Tom became a social friend as well as a gaming one. Because of certain things he pulled hanging out and gaming, I'm not sorry I'll likely never see the guy ever again. I'll leave the social parts out, but he is a textbook example of a GM you don't want to play for.
"Tomhammer" became a codename for Tom's self-serving interpretations of the rules. Tom had vision. And when the players and die rolls were going his way, he was a pretty good GM. Unfortunately, he was big on house rules that favored HIM. He'd grow visibly frustrated when we retooled our characters to exploit HIS exploitations. Instead of the "attaboy" a good GM gives his players when they come up with an inventive solution, he would, every time and in order:
- Stare at the gaming table for approximately 30 seconds. If anyone said anything to them, they got the pointer finger ("WAIT!") as he stared in silence.
- Say "No." and attempt to wing a rules interpretation, look one up feverishly, or attempt to find some excuse to make it not happen. He was really bad at improv, so it never worked out in his favor.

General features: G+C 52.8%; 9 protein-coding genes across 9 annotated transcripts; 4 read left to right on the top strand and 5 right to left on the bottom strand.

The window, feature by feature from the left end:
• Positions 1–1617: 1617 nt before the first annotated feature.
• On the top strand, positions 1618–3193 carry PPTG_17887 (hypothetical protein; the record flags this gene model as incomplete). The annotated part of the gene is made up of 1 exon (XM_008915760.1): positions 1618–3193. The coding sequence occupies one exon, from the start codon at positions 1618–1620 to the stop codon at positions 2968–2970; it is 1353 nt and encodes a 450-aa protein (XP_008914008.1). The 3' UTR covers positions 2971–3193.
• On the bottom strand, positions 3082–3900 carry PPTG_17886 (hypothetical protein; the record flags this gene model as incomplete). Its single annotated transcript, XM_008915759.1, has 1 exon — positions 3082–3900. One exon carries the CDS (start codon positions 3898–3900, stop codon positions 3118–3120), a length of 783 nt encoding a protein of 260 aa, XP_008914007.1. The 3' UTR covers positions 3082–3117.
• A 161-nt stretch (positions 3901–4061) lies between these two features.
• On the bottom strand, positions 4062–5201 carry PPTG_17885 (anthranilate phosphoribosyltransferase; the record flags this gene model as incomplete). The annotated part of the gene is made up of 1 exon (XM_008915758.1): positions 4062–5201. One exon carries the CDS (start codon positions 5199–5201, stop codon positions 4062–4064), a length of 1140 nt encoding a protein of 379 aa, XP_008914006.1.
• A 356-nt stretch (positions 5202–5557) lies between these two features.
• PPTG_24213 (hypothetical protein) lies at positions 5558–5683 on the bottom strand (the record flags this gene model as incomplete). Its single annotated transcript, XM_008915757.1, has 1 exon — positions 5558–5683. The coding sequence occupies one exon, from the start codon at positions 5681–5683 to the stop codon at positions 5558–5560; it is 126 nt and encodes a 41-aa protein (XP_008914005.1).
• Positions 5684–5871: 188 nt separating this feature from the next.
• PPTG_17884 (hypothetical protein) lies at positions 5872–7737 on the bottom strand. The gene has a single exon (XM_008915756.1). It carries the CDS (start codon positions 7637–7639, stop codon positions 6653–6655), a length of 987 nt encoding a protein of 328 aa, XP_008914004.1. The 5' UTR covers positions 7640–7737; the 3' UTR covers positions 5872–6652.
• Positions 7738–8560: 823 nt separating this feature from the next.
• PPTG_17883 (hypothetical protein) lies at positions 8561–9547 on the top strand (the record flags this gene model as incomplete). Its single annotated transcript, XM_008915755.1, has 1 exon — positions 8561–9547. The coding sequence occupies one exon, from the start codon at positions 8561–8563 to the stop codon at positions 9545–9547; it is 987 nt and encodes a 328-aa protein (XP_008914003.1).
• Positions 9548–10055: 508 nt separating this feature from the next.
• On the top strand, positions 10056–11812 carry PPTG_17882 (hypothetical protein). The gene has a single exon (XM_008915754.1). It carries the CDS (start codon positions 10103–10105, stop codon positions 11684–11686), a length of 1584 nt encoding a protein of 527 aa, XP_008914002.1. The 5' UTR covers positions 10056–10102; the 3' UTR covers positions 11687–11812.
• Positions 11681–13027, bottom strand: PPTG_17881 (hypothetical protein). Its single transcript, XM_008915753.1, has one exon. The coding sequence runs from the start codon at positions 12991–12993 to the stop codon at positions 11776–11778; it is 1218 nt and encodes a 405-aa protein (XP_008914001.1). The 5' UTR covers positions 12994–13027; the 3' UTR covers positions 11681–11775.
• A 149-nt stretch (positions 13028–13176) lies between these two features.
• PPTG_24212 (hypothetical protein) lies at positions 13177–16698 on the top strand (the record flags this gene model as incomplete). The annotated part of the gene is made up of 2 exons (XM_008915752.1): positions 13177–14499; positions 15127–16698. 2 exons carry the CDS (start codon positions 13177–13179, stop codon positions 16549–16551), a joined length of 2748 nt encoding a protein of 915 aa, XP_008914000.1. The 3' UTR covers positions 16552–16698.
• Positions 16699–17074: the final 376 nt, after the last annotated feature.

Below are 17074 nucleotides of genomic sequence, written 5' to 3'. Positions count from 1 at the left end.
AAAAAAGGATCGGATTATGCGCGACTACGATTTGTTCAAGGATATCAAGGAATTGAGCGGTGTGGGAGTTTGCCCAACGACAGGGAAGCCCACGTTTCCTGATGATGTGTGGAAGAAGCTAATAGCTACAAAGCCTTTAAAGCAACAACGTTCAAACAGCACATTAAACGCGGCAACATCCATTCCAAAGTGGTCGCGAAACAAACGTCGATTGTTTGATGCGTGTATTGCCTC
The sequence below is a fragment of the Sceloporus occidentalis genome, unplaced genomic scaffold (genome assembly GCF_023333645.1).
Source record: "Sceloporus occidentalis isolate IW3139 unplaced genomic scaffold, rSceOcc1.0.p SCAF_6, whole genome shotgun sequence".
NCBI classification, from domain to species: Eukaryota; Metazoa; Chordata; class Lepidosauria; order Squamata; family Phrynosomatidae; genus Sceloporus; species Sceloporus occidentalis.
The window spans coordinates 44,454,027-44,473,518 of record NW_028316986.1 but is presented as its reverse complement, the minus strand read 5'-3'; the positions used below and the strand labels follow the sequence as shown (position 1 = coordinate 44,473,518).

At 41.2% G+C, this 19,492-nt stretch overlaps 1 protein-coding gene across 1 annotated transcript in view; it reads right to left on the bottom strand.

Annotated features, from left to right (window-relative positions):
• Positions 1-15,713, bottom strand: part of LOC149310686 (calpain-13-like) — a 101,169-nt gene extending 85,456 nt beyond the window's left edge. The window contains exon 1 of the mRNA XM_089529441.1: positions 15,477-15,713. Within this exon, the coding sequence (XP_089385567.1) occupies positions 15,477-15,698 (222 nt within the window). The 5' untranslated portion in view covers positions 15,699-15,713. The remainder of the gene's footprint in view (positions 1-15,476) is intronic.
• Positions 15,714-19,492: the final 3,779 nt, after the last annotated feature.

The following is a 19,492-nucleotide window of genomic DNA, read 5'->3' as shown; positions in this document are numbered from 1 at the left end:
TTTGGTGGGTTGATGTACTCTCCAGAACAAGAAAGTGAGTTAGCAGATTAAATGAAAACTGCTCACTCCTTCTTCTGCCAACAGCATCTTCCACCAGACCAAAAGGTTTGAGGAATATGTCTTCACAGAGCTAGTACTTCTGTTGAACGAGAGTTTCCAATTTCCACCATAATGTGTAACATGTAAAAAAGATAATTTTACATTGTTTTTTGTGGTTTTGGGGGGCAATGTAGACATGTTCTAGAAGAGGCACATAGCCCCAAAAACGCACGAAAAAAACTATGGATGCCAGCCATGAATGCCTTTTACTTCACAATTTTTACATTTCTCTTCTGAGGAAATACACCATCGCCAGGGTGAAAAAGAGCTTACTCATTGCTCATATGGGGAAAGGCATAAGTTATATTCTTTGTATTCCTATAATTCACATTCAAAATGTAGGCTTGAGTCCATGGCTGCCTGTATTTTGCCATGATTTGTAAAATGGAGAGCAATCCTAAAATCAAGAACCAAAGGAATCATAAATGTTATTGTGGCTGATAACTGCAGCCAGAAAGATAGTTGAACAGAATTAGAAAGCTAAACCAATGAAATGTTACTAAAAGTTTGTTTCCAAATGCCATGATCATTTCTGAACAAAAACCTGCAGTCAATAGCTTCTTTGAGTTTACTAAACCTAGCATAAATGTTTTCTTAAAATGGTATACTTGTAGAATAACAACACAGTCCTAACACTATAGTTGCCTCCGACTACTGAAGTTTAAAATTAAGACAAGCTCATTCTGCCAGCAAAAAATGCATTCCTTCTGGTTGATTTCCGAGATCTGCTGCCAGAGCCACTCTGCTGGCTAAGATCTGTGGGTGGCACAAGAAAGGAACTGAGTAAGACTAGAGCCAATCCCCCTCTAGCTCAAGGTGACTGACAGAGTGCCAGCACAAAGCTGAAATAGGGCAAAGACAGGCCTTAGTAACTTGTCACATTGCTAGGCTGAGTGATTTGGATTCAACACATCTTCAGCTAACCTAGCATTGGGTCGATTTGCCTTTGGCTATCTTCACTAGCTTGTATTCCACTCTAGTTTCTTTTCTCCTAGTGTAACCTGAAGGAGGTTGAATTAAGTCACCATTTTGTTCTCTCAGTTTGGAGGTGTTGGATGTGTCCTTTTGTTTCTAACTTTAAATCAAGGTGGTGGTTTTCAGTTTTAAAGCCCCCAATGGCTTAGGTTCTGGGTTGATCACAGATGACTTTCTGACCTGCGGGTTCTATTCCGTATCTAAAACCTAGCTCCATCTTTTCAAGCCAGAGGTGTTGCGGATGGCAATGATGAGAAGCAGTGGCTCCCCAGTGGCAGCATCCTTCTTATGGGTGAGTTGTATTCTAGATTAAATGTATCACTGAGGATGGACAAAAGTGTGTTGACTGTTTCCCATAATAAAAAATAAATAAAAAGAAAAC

- Pout. Excessively. Not very attractive for an Army guy in his late 30s.
The game ended when we players finished our respective courses (the other two guys were there for EW maintenance) and went our separate ways. I'd run into Tom again in language school after a deployment to Afghanistan, and I'd even play and hang out with him. That lasted about three months. Every now and then I'd hear ABOUT him from someone who was stationed with him (Human Intelligence is a small world). I can't hate the man too much, since he did turn me on to Warhammer, new edition excluded, is still my favorite grimy low-fantasy RPG.
What did I learn from this?
- House rules need to be for mutual enhancement of the game and not as a kneejerk reaction to someone not getting their way
- It's not just your vision, it's also your players vision.